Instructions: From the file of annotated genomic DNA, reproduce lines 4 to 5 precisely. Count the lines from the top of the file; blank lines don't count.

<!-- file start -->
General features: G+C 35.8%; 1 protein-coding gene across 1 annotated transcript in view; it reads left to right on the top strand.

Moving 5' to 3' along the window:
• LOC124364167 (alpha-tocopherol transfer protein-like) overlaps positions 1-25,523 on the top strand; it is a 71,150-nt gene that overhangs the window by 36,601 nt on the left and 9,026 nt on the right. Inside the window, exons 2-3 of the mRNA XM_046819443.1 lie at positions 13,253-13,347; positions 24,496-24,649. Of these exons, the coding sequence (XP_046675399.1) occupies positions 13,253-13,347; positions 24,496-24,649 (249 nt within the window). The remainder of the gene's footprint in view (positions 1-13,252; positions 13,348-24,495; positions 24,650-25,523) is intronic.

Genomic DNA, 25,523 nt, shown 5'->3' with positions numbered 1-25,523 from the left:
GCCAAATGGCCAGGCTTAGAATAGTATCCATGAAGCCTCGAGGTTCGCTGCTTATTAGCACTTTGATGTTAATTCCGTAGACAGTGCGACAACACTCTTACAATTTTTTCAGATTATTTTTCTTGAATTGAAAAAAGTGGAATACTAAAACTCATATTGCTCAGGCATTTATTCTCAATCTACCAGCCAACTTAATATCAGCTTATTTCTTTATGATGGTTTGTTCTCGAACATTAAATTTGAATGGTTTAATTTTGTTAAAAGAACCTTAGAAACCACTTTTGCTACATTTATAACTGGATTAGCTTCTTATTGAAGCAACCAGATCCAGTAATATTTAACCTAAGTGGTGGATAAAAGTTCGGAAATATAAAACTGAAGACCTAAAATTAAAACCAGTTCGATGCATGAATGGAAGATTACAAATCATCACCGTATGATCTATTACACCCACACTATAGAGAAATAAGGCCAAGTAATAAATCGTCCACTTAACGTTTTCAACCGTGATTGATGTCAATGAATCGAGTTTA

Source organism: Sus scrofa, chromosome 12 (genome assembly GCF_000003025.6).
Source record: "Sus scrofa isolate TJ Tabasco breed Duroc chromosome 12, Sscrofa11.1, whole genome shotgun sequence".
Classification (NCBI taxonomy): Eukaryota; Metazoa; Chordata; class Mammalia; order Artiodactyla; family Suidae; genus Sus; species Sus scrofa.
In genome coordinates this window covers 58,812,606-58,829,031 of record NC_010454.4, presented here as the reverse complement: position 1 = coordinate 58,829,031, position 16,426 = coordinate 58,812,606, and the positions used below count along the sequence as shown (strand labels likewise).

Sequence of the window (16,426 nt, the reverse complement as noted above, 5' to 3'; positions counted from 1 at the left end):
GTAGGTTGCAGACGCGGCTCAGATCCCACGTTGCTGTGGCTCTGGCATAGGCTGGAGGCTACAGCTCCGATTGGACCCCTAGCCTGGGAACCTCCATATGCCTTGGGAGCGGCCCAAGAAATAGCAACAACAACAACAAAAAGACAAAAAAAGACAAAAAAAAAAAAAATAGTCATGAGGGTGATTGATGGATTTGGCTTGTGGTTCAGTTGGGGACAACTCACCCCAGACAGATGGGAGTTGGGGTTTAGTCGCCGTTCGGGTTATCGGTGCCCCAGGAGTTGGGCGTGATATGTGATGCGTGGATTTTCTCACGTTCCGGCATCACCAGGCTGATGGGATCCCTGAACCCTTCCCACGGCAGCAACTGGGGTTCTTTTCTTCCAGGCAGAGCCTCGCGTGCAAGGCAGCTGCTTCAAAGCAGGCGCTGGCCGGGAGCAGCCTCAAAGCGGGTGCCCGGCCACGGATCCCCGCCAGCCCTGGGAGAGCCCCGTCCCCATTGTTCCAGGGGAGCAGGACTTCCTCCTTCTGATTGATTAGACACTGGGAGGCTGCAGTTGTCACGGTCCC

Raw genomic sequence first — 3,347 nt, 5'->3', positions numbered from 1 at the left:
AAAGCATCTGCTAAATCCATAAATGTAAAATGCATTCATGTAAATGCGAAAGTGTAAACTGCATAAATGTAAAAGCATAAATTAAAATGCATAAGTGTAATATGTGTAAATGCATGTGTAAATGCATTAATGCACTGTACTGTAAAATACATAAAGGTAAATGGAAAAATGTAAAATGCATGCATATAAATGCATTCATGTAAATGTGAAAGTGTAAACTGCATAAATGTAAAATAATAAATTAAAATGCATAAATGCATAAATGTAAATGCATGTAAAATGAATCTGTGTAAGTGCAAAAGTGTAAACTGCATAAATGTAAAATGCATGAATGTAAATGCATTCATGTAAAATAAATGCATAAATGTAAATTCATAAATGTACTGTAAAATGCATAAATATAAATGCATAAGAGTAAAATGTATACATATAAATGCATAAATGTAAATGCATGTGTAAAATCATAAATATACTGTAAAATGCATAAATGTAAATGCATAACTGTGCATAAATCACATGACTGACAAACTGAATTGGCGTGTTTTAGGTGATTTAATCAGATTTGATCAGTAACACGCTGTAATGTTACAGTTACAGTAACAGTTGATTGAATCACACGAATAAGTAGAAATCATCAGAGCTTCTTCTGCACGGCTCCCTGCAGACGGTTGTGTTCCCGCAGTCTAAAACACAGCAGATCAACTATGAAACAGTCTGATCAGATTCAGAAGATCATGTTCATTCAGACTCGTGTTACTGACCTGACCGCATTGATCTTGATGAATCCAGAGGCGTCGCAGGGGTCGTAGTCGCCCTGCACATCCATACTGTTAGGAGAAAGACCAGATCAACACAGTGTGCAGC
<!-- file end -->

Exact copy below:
Genomic DNA, 25,523 nt, shown 5'->3' with positions numbered 1-25,523 from the left:
GCCAAATGGCCAGGCTTAGAATAGTATCCATGAAGCCTCGAGGTTCGCTGCTTATTAGCACTTTGATGTTAATTCCGTAGACAGTGCGACAACACTCTTACAATTTTTTCAGATTATTTTTCTTGAATTGAAAAAAGTGGAATACTAAAACTCATATTGCTCAGGCATTTATTCTCAATCTACCAGCCAACTTAATATCAGCTTATTTCTTTATGATGGTTTGTTCTCGAACATTAAATTTGAATGGTTTAATTTTGTTAAAAGAACCTTAGAAACCACTTTTGCTACATTTATAACTGGATTAGCTTCTTATTGAAGCAACCAGATCCAGTAATATTTAACCTAAGTGGTGGATAAAAGTTCGGAAATATAAAACTGAAGACCTAAAATTAAAACCAGTTCGATGCATGAATGGAAGATTACAAATCATCACCGTATGATCTATTACACCCACACTATAGAGAAATAAGGCCAAGTAATAAATCGTCCACTTAACGTTTTCAACCGTGATTGATGTCAATGAATCGAGTTTA